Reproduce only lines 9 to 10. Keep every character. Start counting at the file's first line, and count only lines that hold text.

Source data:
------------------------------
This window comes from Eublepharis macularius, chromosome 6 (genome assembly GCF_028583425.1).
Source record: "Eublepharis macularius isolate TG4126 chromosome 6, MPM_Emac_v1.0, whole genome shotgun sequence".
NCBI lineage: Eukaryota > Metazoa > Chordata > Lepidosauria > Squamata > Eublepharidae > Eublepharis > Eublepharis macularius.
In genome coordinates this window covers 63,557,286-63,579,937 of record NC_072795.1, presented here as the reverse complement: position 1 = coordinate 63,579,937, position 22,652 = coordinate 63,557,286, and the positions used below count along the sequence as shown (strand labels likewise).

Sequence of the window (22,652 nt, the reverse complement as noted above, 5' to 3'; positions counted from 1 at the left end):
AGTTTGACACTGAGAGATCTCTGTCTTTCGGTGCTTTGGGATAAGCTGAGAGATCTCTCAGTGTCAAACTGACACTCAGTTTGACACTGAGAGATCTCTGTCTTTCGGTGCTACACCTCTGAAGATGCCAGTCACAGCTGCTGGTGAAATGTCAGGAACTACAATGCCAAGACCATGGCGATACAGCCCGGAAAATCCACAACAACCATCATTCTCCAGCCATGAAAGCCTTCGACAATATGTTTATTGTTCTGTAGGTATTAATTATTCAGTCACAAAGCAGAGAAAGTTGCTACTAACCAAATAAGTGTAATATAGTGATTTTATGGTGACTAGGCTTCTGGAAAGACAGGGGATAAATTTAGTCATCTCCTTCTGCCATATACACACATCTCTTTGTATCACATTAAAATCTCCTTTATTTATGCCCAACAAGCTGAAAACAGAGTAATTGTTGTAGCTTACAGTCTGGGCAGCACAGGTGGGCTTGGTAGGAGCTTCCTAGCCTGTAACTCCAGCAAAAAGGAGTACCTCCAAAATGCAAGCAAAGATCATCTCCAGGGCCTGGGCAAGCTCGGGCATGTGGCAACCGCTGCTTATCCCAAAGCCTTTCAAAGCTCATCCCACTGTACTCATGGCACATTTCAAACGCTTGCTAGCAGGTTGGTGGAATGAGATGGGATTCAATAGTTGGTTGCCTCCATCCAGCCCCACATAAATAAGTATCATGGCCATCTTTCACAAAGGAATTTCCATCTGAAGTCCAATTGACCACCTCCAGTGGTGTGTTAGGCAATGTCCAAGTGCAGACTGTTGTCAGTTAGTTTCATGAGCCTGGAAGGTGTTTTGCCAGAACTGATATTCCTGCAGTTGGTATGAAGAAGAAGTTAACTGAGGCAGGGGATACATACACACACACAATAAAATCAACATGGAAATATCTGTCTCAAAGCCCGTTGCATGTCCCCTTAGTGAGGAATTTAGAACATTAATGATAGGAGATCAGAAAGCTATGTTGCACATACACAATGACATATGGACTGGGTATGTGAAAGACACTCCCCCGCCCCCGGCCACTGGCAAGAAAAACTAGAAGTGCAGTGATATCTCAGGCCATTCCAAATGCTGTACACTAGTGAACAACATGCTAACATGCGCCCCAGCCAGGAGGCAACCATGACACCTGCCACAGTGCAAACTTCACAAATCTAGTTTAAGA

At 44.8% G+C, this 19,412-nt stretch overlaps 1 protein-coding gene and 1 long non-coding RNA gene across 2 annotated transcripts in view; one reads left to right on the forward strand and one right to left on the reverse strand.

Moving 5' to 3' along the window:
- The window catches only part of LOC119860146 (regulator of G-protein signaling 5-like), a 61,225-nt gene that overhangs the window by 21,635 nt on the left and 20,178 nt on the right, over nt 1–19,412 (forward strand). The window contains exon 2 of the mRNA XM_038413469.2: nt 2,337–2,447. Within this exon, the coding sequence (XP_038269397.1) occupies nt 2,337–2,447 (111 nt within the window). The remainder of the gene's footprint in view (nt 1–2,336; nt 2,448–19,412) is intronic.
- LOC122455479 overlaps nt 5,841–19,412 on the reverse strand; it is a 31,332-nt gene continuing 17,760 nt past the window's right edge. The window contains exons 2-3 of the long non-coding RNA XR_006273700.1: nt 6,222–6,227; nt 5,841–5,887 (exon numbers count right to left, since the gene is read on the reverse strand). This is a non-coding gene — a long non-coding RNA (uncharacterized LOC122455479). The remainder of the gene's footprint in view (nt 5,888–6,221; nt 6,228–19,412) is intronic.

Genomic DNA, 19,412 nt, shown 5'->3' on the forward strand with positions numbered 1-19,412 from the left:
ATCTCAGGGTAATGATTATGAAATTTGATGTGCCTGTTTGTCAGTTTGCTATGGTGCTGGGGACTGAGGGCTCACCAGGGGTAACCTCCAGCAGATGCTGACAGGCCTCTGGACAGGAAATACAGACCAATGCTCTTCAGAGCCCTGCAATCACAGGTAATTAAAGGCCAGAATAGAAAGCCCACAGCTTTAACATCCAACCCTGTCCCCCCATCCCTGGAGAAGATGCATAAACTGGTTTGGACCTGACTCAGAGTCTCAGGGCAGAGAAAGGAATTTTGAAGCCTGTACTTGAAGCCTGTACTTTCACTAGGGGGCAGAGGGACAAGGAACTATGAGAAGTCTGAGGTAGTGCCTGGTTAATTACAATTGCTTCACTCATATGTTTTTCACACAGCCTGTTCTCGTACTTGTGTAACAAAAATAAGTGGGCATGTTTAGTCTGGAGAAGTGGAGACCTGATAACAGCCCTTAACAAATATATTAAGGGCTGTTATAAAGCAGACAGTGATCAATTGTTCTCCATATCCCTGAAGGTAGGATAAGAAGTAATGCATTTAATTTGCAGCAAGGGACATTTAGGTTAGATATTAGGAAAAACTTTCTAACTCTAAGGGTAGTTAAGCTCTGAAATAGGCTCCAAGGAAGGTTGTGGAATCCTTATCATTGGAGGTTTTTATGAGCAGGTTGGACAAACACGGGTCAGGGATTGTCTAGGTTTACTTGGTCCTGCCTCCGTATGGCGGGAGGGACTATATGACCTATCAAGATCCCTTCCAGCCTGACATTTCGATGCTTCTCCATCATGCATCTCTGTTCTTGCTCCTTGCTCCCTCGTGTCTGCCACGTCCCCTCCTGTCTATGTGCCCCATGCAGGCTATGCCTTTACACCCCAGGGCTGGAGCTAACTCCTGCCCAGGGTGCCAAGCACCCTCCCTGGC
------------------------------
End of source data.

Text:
- The window catches only part of LOC119860146 (regulator of G-protein signaling 5-like), a 61,225-nt gene that overhangs the window by 21,635 nt on the left and 20,178 nt on the right, over nt 1–19,412 (forward strand). The window contains exon 2 of the mRNA XM_038413469.2: nt 2,337–2,447. Within this exon, the coding sequence (XP_038269397.1) occupies nt 2,337–2,447 (111 nt within the window). The remainder of the gene's footprint in view (nt 1–2,336; nt 2,448–19,412) is intronic.
- LOC122455479 overlaps nt 5,841–19,412 on the reverse strand; it is a 31,332-nt gene continuing 17,760 nt past the window's right edge. The window contains exons 2-3 of the long non-coding RNA XR_006273700.1: nt 6,222–6,227; nt 5,841–5,887 (exon numbers count right to left, since the gene is read on the reverse strand). This is a non-coding gene — a long non-coding RNA (uncharacterized LOC122455479). The remainder of the gene's footprint in view (nt 5,888–6,221; nt 6,228–19,412) is intronic.